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Title: The Necessary Other, or 'When One Needs a Monster': The Return of the Australian Yowie
Contributor(s): Ryan, John Sprott (author)
Publication Date: 2002
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Abstract: 1907, 1937. As early as 1907, R.H. Mathews had reported the "Yaruma", a traditional belief from the south-east corner of New South Wales. On the north coast (W.J. Enright, 'Mankind', June 1937), the creature was the "Jarra-Wahu" or "Yerri-Wahoo", and around Mudgee and Maitland the "Yahu". Some of these names were said, like "Yowie", to mean "hairyman". --(Patricia and Peter Wrightson, 'The Wrightson List of Aboriginal Folk Figures', 1998, p. 51.) ...1975. The monster - the "Yowie" - currently causing trouble in the central west of N.S.W. --('The Bulletin', Sydney, 17 May, pp. 20-21.) ...1976. Forget the fairies at the bottom of your garden. There may be a Yowie lurking there... The Yowie is different from Britain's Nessie and the Yeti or Abominable Snowman of the Himalayas because our monster likes the trees and undergrowth of dry, warm land. --('It's huge, hairy and hides in the bush... the monster Yowie', 'The Australian Women's Weekly', December 15, 1976, pp. 32-33) ...1988. "yowie". [Aborig. Yuwaalaraay "yuwi", dream spirit.] An ape-like monster supposed to inhabit parts of eastern Australia. --(W.S. Ramson (ed.), 'The Australian National Dictionary', p. 761) ...1996. The responsibility for introducing the word into the Australian consciousness, and for the modern interest in the phenomenon, can be laid at the feet of one man: Rex Gilroy, the proprietor of a private museum... As long ago as 1978, his Australian Yowie Research Centre was said to have files on 3,000 sightings. --(Dr Malcolm Smith, 'Bunyips and Bigfoots: In Search of Australia's Mystery Animals', p. 150.) ... As these very select quotations from a now vast mass of passing observations will indicate, considerable parts of eastern Australia would seem to have recorded numerous sightings this century of some form of ape-like wild creature, especially in the last few decades and the word has now acquired a centrality of position in the vocabulary of the young and/or the credulous.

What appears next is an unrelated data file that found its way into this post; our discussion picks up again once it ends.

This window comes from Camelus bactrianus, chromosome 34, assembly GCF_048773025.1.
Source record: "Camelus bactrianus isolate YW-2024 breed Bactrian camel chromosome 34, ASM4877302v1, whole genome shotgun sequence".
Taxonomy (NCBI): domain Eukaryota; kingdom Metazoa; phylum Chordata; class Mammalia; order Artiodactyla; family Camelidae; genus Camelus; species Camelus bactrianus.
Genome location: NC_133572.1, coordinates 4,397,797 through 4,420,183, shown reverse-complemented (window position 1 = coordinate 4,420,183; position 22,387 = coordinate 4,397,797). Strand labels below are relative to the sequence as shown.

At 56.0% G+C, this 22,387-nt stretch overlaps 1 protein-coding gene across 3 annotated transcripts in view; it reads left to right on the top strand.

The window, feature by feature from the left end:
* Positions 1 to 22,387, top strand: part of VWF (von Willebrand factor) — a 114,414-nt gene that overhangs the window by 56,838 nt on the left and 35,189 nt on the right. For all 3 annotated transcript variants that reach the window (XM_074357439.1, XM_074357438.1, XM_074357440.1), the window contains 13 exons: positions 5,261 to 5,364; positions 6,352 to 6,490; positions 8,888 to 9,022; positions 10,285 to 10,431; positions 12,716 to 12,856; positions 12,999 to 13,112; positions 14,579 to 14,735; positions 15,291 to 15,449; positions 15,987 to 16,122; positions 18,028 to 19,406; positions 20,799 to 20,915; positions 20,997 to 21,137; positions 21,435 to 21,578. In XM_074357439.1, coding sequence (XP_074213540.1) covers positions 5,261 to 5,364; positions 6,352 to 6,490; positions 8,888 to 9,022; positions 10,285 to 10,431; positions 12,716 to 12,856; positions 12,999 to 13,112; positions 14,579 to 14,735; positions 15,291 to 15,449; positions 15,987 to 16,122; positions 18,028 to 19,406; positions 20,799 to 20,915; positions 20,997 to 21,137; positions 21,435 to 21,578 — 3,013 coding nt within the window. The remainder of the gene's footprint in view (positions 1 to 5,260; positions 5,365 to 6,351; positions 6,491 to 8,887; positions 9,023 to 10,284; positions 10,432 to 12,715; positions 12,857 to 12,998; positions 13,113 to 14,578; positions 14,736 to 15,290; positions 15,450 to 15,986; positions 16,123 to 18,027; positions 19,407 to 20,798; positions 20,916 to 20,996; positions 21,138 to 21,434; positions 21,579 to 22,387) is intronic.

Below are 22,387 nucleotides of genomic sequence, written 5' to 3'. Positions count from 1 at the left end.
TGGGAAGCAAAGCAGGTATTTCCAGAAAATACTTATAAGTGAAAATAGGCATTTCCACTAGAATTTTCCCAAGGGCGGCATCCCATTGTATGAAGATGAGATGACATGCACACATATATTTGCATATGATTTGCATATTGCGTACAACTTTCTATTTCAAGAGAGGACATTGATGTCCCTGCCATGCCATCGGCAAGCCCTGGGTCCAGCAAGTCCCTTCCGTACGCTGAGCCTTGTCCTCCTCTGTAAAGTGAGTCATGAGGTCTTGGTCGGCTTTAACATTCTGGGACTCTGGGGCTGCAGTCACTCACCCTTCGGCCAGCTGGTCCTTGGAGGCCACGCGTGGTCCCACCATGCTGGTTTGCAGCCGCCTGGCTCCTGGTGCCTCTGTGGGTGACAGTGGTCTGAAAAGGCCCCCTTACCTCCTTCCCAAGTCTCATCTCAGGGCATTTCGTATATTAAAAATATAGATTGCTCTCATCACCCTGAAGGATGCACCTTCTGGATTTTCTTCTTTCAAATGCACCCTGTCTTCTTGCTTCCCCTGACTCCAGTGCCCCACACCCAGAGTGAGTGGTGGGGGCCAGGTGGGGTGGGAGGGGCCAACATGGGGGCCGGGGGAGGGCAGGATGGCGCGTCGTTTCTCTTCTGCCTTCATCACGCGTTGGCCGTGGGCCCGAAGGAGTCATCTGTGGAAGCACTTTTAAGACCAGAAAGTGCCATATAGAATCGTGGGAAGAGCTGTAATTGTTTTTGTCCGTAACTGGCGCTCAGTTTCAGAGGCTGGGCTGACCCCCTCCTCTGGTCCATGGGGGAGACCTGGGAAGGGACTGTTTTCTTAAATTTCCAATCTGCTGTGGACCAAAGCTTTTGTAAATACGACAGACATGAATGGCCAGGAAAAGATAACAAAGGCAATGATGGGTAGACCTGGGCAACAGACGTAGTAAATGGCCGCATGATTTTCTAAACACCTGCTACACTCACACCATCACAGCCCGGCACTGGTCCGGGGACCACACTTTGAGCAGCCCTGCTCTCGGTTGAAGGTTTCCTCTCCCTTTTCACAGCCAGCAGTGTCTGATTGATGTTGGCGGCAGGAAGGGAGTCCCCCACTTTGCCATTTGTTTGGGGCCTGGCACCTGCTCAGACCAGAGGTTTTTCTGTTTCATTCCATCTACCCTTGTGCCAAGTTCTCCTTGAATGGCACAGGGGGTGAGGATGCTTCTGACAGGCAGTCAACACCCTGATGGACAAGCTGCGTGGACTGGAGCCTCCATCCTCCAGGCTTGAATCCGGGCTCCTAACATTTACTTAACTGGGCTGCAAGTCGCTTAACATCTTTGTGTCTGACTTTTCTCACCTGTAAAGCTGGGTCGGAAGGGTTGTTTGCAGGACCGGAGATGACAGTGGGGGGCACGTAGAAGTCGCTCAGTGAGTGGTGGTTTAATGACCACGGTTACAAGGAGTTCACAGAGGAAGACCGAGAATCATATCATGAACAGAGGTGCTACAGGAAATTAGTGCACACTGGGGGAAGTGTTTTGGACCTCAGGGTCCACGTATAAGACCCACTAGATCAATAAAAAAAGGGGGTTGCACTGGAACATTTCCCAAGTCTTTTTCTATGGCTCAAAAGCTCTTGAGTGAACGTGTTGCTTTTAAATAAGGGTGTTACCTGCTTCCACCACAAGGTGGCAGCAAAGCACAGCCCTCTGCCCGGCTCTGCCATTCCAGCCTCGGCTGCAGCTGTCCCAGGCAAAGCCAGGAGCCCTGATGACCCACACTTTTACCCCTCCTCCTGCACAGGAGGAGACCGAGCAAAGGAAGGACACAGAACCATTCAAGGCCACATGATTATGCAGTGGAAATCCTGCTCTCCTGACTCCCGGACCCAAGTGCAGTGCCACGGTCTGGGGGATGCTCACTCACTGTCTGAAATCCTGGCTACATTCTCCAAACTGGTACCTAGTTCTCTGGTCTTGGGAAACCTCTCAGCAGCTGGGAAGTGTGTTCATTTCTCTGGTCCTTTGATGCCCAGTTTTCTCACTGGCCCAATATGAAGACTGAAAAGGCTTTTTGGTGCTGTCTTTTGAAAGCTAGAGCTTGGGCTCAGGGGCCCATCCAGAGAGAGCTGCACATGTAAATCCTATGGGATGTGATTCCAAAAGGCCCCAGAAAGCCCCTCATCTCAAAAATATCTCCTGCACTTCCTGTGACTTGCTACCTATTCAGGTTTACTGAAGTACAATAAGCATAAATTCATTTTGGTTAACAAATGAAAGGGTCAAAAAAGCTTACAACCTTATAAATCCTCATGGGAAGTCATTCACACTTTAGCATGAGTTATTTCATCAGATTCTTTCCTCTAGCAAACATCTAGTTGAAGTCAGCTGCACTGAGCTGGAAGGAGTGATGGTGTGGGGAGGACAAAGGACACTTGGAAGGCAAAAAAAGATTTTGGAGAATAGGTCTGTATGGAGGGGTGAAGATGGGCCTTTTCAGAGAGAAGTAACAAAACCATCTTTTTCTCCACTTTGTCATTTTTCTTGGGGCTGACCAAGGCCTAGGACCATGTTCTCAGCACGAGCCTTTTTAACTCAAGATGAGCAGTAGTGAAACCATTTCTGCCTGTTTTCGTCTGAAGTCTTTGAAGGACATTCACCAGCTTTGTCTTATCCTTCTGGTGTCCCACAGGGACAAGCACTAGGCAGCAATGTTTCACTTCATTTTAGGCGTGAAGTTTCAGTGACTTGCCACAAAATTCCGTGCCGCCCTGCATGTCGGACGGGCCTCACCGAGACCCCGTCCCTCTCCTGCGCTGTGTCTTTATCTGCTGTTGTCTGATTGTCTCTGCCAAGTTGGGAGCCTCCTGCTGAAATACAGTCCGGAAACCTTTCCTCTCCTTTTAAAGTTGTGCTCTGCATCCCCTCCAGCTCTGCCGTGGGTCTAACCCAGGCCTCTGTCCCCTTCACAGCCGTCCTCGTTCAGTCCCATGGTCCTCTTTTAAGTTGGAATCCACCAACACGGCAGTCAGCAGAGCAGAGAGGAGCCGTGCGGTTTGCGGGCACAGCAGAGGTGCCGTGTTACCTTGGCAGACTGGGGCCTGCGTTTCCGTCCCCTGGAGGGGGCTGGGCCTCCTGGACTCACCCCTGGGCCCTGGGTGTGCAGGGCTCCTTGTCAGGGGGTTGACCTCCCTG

Publication Type: Journal Article
Source of Publication: Australian Folklore, v.17, p. 130-142
Publisher: Australian Folklore Association
Place of Publication: University of New England, Australia
ISSN: 0819-0852
Field of Research (FOR): 200599 Literary Studies not elsewhere classified
Peer Reviewed: Yes
HERDC Category Description: C1 Refereed Article in a Scholarly Journal
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